Friday, October 30, 2009

What the Kalām Argument Accomplishes

Kerath25 had some good insights regarding the Kalām argument. I've included the points he's referencing, in blue:

Makes great sense. There's a good book on the subject by Lee Strobel, The Case for a Creator.

A few extra notes on your points:

Point 6 [Arguments for an infinite regression of universes break down as senseless. They're a more complex way of trying to count from negative infinity]: It is easy to discount this one by the concept of entropy. If this universe could have come from an existing one, it has already been demonstrated that it cannot return to such. Modern research on the subject continues to affirm that our universe will not pull itself back together. (There is a mathematical proof for this, but it's too long to write here).

Drawing on the observations from points 2 and 3 [If you see a chain of dominoes falling, you realize that they fall because the one before them fell. But you also realize that this cannot extend on for infinity, or they never would have arrived at this point. So premise two is certainly true. So there must be an agent external to the chain of dominoes who flicked the first one. Put another way, if you begin counting at negative infinity, you'll never arrive at 2009. Ever. Even in an infinite number of years. So if the universe had begun an infinite number of years ago, it never would have arrived at this point.], we can easily determine that this is not an allowable state. If we are counting infinite universes, they can't stop. Therefore, it is reasonable to assume that if any other universes existed before ours or will exist after it, they have no bearing whatsoever on this universe.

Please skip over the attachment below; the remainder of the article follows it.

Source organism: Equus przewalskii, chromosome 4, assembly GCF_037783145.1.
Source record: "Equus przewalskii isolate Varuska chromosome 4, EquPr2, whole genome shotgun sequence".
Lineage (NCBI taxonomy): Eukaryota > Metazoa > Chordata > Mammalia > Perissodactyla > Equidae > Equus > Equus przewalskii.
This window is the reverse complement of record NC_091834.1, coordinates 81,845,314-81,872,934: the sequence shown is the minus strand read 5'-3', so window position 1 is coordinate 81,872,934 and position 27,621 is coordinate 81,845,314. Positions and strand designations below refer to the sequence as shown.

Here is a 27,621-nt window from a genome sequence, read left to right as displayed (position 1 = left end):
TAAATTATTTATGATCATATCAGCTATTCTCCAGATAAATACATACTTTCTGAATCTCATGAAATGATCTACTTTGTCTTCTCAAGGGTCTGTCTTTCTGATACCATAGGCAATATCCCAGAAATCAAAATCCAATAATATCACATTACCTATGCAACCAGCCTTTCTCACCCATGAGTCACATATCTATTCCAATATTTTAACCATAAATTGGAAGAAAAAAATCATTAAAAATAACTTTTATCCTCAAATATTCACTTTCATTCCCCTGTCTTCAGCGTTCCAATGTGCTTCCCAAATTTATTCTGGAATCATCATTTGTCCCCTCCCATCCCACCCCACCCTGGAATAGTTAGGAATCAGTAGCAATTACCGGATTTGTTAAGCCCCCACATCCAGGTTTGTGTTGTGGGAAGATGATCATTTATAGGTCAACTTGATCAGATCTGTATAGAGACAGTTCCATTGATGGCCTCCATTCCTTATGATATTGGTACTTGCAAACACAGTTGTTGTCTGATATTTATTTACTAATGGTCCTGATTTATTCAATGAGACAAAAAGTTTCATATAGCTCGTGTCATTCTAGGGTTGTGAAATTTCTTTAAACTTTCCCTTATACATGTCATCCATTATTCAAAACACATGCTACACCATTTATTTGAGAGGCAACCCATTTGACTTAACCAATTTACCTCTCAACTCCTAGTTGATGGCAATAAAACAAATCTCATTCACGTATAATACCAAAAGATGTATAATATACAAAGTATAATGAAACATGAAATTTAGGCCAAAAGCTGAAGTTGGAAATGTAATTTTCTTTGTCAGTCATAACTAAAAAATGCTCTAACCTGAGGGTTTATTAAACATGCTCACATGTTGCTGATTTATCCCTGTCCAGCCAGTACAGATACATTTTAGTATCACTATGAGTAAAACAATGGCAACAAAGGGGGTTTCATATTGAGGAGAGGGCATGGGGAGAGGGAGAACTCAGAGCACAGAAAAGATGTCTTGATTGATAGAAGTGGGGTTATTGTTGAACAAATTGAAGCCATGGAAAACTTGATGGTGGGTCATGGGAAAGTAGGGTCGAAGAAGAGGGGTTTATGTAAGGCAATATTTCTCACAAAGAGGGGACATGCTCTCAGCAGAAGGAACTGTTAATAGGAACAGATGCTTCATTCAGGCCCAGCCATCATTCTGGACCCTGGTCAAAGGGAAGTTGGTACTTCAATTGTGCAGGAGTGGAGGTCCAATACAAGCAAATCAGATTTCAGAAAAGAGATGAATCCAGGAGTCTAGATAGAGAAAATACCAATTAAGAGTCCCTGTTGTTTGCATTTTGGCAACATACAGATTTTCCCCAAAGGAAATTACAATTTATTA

Ah, it is always fun to discuss faith with agnostic or atheistic physicists or mathematicians.

One thing that I have noted from such discussions is that, while they demonstrate the need for the uncaused cause (God), they do nothing to explain what we should do with that information. A good friend of mine admitted, after four hours of discussion on the topic, that the argument was sound, but refused to acknowledge that the existence of God had any bearing on his life. To accept that would mean that he would have to change his life.

Thanks

I agree on Lee Strobel's book. And you're right, for sure, that the Kalām argument doesn't prove Christianity true, obviously, since Aristotle and Averroes weren't Christians. But it does take atheist materialism off the table as a viable option. And it takes a whole slew of other religious theories off of the table, as well. All of those "creation" myths where the gods just rearrange things which are already there: the whole "building the earth on the back of a turtle" kind of story? They're out. It also, in my opinion, takes Mormonism off the table as a viable option, but will be a post for later (later today, if I've got the time).

Hopefully, the Kalām argument will make atheists stop and say, "Ok, if this universe was created by some sort of Creator, why? Why did He/She/It bother? What's the purpose of the universe, and how can I know for sure?" That response should create a discursive space to present the Truth of Jesus Christ.

1 comment:

  1. I agree that it is a great point to begin and a very powerful argument (gets stronger all the time). It was just a little disappointing to see this individual take the first step, and then watch them reject the next step. I guess that I should not expect more from a single argument than it claims to provide.

    On a side note, modern support for the Kalām argument also is a good point for why science and faith are not at odds. Here, we have an age-old philosophical argument that takes as a premise that the Universe had to have a starting point, a claim that was disbelieved by scientists for centuries, yet stubbornly held by the Christian, Jewish and Islamic faiths. Now, the claim that the Universe had a beginning is not only accepted, it is backed by virtually the entire scientific community. Christianity did not have to change its stance or its arguments, but much of the scientific community did.

    Thanks for the response, looking forward to how this applies to the LDS beliefs.

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